Not once did I make contact with a Guardian until a random event in the Cosmodrome.
I was on patrol, doing a little bounty farming, when I saw a grim, shadowy figure crouched in the grass. I shot the Fallen Dregs in front of it and then fired a full clip at it – realising belatedly that it wasn’t a Fallen at all. By way of response, the shadowy figure stood up and waved to me. If characters mirrored their player’s expressions, my Warlock’s jaw would have been scraping the dusty ground.
Now, having played through a great deal of Destiny, I’ve realised that was a female Hunter. At the time, though, she – it could easily have been a dude behind the character, but I’m going by the character’s gender, not the player’s – was a creature entirely alien to me. All I noticed was a very impressive set of armour, which I now think was a raid set, and a very intimidating looking weapon.
Before I could respond – I hadn’t used the emotes before and, for the life of me, could not figured out how she waved – she whipped out her gun and pointed it right at me.
“Bugger,” I thought, fully expecting to be turned into a bloody mess. (At the time, I didn’t know that PvP involved getting into the Crucible.)
Bullets whizzed past my head and I heard Fallen shriek and die. I turned, fumbling with my own gun, a squishy level 7 Warlock, while this level 40 Hunter leaped into the fray, and took out the bulk of the three waves in the Extraction Crews event. I managed to kill a few while she did most of the work and, before I even realised what had happened, my first public event was over and I had successfully achieved the Gold tier – or was it Silver? I don’t remember.
The Hunter did a little dance, which I found hilarious, then faced me squarely, waved again, hopped onto her Sparrow and whizzed off into the sunset.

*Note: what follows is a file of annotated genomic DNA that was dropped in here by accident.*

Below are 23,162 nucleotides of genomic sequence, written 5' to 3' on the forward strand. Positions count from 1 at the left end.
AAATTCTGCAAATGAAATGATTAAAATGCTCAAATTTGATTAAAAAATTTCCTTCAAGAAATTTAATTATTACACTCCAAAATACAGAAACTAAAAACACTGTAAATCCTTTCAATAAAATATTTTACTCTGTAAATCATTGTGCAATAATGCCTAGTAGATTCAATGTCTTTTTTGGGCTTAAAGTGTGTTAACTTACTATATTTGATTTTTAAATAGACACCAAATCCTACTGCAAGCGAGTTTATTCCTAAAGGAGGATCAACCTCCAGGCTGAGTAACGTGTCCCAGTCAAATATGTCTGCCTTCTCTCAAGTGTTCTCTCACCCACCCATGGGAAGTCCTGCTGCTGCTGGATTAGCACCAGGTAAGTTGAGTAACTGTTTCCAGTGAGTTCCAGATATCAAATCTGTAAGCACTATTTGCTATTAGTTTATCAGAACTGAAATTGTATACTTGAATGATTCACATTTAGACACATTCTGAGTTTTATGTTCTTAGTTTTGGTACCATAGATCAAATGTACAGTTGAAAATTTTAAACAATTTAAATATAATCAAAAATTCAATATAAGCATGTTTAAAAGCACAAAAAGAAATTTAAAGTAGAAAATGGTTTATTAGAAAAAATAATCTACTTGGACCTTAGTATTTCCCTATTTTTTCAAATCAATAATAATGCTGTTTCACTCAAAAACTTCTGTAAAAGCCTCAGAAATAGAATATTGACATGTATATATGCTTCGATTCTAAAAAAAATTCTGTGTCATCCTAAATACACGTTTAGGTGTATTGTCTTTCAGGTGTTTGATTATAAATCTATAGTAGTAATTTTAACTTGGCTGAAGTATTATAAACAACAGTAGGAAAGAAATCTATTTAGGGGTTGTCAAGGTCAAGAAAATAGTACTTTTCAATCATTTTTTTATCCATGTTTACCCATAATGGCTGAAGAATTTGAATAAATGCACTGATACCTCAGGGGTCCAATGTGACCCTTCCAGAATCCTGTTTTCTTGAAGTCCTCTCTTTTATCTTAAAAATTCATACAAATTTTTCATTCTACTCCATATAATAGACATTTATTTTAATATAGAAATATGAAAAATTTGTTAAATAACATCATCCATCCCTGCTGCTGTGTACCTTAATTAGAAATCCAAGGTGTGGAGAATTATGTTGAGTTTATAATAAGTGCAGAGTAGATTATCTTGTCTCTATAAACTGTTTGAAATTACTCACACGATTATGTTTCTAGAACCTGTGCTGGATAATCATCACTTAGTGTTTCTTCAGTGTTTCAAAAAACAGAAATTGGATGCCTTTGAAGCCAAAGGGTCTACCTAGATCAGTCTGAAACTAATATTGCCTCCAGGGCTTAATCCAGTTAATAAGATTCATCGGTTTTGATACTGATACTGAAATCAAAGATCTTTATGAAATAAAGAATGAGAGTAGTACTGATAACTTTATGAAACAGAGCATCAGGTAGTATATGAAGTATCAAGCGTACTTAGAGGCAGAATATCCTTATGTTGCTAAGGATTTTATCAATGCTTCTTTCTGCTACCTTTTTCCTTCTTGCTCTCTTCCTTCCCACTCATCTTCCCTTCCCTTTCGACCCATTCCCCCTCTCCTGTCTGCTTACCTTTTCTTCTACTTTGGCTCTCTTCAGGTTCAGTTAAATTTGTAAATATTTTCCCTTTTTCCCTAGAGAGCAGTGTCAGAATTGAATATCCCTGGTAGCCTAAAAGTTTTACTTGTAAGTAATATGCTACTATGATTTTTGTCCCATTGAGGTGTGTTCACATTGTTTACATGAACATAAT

For my part, I stood there gaping for a bit. That wasn’t anywhere near as horrible as I had expected. On the contrary, it was rather awesome. I had actually, briefly, unintentionally teamed up with another human being and, to my very great surprise, it hadn’t ruined my experience. It had improved it.
All of my arguments about silly names breaking immersion and whatnot seemed utterly ridiculous all of a sudden – because I couldn’t remember her name and couldn’t remember having noticed it either.
Up until that moment, I wanted nothing to do with multiplayer. After that moment, I found myself wanting nothing but. Whoever that Hunter was, she changed my perspective on playing with people – because, like I said here, I wasn’t playing through a story written by someone else; suddenly, I had a story of my own.
One that, might I add, had never happened before, would never happen again, and perhaps would never happen to anyone else as well. Not long after that, I got myself an Xbox Live Gold subscription. And ever since then, I’ve been doing my damndest to seek out the stories that Destiny has to offer.
So if you’re playing Destiny on the Xbox One, look for onebesottedfrog. If you find me, come say hi. And then, let’s go make some stories together.